Behind every great author is an interesting life. It is this life that provides the material which the author uses in his or her texts. In the case of American author Kate Chopin, her works serve as a mirror of the kind of life she had. Her most famous works reflect her experiences. In turn, these works also reflect the experiences of other people; as a result, many readers could relate to her stories. Indeed, the works of Kate Chopin are reflective not only of her life but of others as well, which make them appeal to wide audiences.
Kate Chopin was born Catherine O’ Flaherty on February 8, 1850 (Toth 3). At the tender age of five, she was sent to a Catholic boarding school named The Sacred Heart Academy. It was an institution run by nuns who were known for their intelligence. This was where she began to write, for it was said that she started to keep a book of poems and essays around 1867 (Wyatt). Two months after she was admitted to the school, her father Thomas passed away due to a railroad accident. After this tragedy, Kate went back home.
For two years, she lived in a matriarchal household; she was surrounded by her great grandmother, grandmother, and mother (Toth 10). All these women deviated from the norm during that time; these were women who were smart and lived their lives without the influence of men. It was the strength and independence of these women which were reflected in Chopin’s heroines (Wyatt). In 1870, Kate O’ Flaherty married businessman Oscar Chopin (Wyatt). Unlike other women during that time, Kate was given by Oscar freedom that was not afforded to other women.
He tolerated her independence and appreciated her intelligence. The couple had seven children. In 1882, Oscar died and Kate was forced to run his business. Two years later, she sold the business and moved back to her mother’s home. In an attempt to support her family, Kate began to write. Her first novel, “At Fault,” was published in 1890; it was followed by “Bayou Folk” (1894) and “A Night in Acadia” (1897), which are both collections of short stories (Wyatt). Two of Kate Chopin’s most famous works are “The Story of an Hour” and “The Awakening.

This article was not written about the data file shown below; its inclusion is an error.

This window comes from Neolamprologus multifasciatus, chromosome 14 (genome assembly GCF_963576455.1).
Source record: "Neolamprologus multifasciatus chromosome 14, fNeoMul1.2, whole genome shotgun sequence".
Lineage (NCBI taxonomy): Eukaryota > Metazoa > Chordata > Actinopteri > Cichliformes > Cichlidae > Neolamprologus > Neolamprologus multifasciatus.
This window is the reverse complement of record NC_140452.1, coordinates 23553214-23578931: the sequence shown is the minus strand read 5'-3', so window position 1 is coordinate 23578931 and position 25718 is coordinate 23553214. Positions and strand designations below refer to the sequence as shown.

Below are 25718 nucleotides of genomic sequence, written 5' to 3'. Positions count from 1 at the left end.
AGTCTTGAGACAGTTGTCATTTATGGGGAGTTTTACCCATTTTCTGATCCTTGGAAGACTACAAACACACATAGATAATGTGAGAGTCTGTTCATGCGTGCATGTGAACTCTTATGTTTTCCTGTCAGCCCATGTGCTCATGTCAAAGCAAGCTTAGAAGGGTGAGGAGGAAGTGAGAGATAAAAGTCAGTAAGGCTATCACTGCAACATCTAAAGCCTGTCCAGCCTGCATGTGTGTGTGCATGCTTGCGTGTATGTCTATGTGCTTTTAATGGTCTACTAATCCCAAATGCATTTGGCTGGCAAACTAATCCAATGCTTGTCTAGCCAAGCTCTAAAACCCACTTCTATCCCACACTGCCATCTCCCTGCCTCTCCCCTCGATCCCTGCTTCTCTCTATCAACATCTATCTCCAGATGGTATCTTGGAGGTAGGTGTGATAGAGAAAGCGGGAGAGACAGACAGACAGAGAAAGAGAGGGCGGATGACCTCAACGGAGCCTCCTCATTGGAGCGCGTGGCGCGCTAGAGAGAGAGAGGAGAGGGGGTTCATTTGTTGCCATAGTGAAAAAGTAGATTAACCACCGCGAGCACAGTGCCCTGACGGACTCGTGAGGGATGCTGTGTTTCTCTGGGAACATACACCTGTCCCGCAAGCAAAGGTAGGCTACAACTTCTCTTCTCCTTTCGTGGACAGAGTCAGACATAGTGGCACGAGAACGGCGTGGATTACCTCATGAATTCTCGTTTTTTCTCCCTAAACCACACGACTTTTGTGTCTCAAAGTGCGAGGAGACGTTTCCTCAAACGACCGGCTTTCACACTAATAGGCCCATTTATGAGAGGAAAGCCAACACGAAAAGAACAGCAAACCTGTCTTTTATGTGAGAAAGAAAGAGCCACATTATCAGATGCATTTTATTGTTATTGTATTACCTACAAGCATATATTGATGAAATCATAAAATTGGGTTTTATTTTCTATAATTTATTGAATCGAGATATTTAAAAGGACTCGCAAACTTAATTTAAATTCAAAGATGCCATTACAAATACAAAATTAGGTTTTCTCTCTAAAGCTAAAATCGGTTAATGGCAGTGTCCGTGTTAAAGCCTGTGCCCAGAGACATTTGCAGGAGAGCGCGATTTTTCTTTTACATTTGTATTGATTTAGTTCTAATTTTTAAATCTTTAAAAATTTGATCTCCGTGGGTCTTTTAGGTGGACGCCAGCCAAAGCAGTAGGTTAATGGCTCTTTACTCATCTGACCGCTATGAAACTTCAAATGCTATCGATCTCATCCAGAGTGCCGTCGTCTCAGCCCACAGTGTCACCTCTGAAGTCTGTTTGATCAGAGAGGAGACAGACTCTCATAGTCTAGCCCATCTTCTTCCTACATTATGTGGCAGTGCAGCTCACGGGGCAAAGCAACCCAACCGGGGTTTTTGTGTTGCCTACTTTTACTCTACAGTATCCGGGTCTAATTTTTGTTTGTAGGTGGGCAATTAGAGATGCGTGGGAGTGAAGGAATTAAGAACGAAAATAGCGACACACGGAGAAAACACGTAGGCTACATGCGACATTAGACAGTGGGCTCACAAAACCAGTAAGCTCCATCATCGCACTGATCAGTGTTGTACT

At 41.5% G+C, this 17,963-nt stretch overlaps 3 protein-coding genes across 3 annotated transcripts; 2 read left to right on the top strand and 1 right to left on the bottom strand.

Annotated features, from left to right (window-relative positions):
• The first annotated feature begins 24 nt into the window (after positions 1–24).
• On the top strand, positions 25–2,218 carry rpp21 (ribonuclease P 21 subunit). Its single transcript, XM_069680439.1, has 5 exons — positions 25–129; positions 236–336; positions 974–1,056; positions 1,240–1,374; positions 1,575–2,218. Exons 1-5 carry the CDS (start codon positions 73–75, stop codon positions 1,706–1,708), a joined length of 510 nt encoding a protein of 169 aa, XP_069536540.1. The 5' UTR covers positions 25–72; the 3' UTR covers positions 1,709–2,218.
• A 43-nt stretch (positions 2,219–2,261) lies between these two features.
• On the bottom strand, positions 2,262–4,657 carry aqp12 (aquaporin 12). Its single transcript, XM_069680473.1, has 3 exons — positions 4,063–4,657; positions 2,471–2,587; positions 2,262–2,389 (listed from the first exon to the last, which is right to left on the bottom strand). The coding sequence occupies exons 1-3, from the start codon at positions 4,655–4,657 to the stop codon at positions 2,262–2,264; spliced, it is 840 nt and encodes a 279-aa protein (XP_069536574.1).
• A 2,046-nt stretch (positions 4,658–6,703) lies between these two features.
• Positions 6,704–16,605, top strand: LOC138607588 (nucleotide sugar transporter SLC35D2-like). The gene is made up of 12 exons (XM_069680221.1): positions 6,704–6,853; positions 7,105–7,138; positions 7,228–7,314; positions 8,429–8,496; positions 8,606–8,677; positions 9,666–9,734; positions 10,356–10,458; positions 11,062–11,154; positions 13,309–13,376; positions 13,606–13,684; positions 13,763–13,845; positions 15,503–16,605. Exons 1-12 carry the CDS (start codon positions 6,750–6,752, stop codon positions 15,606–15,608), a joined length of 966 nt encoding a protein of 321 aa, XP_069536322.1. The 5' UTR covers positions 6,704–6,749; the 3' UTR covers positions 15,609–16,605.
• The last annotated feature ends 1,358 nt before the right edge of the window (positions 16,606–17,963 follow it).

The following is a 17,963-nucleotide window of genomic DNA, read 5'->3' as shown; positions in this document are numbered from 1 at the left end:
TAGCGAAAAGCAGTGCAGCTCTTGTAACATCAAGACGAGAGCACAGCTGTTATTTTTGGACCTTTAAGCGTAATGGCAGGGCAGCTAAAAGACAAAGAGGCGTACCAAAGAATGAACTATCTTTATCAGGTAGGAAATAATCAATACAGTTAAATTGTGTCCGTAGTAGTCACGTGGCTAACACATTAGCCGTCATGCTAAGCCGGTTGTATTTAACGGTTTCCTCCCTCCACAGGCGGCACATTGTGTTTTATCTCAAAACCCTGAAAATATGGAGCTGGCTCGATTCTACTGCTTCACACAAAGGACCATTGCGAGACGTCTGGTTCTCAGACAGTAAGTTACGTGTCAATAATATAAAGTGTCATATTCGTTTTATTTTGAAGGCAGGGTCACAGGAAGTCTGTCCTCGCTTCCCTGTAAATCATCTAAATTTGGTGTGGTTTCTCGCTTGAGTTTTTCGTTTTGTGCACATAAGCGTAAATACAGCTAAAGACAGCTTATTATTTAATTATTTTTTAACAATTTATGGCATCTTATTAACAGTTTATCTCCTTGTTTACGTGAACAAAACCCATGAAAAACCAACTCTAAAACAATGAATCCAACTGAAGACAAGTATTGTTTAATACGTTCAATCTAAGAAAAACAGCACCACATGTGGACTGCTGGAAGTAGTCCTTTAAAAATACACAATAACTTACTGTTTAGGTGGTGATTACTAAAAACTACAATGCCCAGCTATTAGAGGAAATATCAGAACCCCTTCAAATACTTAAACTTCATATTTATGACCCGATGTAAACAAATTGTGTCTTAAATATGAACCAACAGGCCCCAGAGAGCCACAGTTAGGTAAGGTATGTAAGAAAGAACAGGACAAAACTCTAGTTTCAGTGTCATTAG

” Both texts convey themes of women’s liberation. In the short story, “The Story of an Hour,” the heroine Louise Mallard had a heart condition (Toth 10). She was informed that her husband died due to a train accident. While she was initially saddened by the news, she was soon overwhelmed by the thought of her freedom from her husband. She died because of heart disease, as caused by extreme happiness over her husband’s demise (Toth 10). Meanwhile, “The Awakening” proved to be her most controversial work.
The novel is about Edna Pontellier, a wife and mother who left her domestic duties behind and went on a journey to self-discovery (Toth xix). The book caused an outrage because women during that time were expected to fulfill their domestic roles strictly in a patriarchal society, and Chopin’s heroine broke the stereotype. As a result, critics attacked the novel (Toth xix). What makes Kate Chopin’s works appealing to audiences is the relatability and universal appeal of her characters. Chopin’s female characters are strong and empowered; they are brave enough to challenge the expectations of a male-dominated society.
All the women who felt oppressed or limited by the system could truly identify with the likes of Edna Pontellier (Toth xx). In every generation, there are people who could relate to her character. During the 1970s, Edna served as forerunner of the Sexual Revolution, while she became a relatable figure for the Baby Boomers during the 1980s (Toth xx). Indeed, the universality and relatability of Chopin’s characters make her works appealing to many people, including this author. Kate Chopin was truly one of American literature’s best authors.
Her works are not only representative of her life, but of other lives as well. Her texts spoke and continue to speak to a wide audience because she was able to capture their experiences. Indeed, the literature of Kate Chopin will stand the test of time due to their universality. Works Cited Toth, Emily. Unveiling Kate Chopin. Mississippi: University Press of Mississippi, 1999. Wyatt, Neal. “Biography of Kate Chopin. ” Virginia Commonwealth University Website. 1995. 10 June 2009 <http://www. vcu. edu/engweb/eng384/katebio. htm>.